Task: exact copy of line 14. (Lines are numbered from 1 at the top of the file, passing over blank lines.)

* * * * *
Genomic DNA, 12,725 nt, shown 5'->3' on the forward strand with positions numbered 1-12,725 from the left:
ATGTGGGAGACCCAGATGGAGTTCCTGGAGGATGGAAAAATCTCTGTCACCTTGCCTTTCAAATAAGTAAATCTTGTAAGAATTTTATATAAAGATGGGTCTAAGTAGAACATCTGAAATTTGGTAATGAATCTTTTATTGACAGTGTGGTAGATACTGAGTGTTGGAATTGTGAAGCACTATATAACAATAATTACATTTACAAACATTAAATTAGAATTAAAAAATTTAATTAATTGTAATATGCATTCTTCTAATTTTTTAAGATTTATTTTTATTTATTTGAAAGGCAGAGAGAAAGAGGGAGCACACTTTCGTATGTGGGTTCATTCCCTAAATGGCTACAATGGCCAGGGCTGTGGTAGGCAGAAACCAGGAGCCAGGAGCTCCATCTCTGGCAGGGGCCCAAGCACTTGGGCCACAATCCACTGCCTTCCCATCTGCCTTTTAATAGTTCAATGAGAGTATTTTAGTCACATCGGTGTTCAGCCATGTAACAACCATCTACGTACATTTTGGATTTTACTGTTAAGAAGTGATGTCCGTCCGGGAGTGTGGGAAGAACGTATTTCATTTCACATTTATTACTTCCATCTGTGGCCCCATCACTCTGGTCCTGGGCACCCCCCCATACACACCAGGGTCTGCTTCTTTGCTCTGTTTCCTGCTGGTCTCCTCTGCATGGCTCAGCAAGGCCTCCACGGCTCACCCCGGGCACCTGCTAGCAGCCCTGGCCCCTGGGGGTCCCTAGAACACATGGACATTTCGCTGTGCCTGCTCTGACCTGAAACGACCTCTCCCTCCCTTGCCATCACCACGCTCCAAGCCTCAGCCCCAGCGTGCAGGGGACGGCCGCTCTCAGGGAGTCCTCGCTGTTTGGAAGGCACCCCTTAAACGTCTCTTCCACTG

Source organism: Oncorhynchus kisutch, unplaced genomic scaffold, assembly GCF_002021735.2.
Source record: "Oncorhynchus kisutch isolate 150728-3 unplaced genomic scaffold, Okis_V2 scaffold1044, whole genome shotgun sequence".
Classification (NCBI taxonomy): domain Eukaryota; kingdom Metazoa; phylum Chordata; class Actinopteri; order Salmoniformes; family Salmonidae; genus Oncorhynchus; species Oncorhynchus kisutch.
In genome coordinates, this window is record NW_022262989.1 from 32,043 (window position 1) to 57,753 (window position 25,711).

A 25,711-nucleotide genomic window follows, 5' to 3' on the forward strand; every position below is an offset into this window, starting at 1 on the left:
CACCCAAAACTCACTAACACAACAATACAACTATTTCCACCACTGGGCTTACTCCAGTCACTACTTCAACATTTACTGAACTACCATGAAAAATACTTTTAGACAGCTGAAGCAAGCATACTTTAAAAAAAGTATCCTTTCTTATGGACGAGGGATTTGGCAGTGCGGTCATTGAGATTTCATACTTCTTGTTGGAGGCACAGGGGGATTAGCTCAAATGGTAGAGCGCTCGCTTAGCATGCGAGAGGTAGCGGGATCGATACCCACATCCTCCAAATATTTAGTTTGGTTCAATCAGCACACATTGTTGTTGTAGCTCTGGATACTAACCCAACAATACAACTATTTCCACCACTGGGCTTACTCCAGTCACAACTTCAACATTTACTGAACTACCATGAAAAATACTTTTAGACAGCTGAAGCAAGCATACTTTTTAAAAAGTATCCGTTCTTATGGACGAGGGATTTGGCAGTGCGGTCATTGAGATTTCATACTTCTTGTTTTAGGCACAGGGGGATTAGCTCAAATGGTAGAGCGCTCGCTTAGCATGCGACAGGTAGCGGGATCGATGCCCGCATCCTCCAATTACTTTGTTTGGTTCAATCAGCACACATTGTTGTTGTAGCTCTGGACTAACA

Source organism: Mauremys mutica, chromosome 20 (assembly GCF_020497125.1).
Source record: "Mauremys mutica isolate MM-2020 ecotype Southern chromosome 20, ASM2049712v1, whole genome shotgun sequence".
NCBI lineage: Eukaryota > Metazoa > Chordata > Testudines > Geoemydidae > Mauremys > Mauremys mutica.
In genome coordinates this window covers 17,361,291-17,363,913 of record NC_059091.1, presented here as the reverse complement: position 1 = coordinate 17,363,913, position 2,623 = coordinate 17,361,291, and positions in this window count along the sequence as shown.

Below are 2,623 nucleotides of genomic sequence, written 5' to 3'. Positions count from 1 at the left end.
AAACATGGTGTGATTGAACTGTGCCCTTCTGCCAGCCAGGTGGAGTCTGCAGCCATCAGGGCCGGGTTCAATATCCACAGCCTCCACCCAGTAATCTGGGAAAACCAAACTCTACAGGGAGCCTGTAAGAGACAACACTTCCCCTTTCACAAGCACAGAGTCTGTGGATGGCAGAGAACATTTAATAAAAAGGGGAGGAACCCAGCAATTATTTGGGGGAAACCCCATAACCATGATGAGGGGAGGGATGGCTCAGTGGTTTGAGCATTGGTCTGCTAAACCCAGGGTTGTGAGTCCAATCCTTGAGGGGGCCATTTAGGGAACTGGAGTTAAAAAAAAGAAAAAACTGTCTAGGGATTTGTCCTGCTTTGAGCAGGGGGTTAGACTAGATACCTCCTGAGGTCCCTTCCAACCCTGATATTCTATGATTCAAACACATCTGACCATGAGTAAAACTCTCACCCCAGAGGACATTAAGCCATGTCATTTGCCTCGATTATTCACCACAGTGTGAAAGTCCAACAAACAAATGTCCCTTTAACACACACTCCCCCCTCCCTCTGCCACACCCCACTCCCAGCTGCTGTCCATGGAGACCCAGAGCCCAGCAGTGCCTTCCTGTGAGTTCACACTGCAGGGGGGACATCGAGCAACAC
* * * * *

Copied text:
AAACATGGTGTGATTGAACTGTGCCCTTCTGCCAGCCAGGTGGAGTCTGCAGCCATCAGGGCCGGGTTCAATATCCACAGCCTCCACCCAGTAATCTGGGAAAACCAAACTCTACAGGGAGCCTGTAAGAGACAACACTTCCCCTTTCACAAGCACAGAGTCTGTGGATGGCAGAGAACATTTAATAAAAAGGGGAGGAACCCAGCAATTATTTGGGGGAAACCCCATAACCATGATGAGGGGAGGGATGGCTCAGTGGTTTGAGCATTGGTCTGCTAAACCCAGGGTTGTGAGTCCAATCCTTGAGGGGGCCATTTAGGGAACTGGAGTTAAAAAAAAGAAAAAACTGTCTAGGGATTTGTCCTGCTTTGAGCAGGGGGTTAGACTAGATACCTCCTGAGGTCCCTTCCAACCCTGATATTCTATGATTCAAACACATCTGACCATGAGTAAAACTCTCACCCCAGAGGACATTAAGCCATGTCATTTGCCTCGATTATTCACCACAGTGTGAAAGTCCAACAAACAAATGTCCCTTTAACACACACTCCCCCCTCCCTCTGCCACACCCCACTCCCAGCTGCTGTCCATGGAGACCCAGAGCCCAGCAGTGCCTTCCTGTGAGTTCACACTGCAGGGGGGACATCGAGCAACAC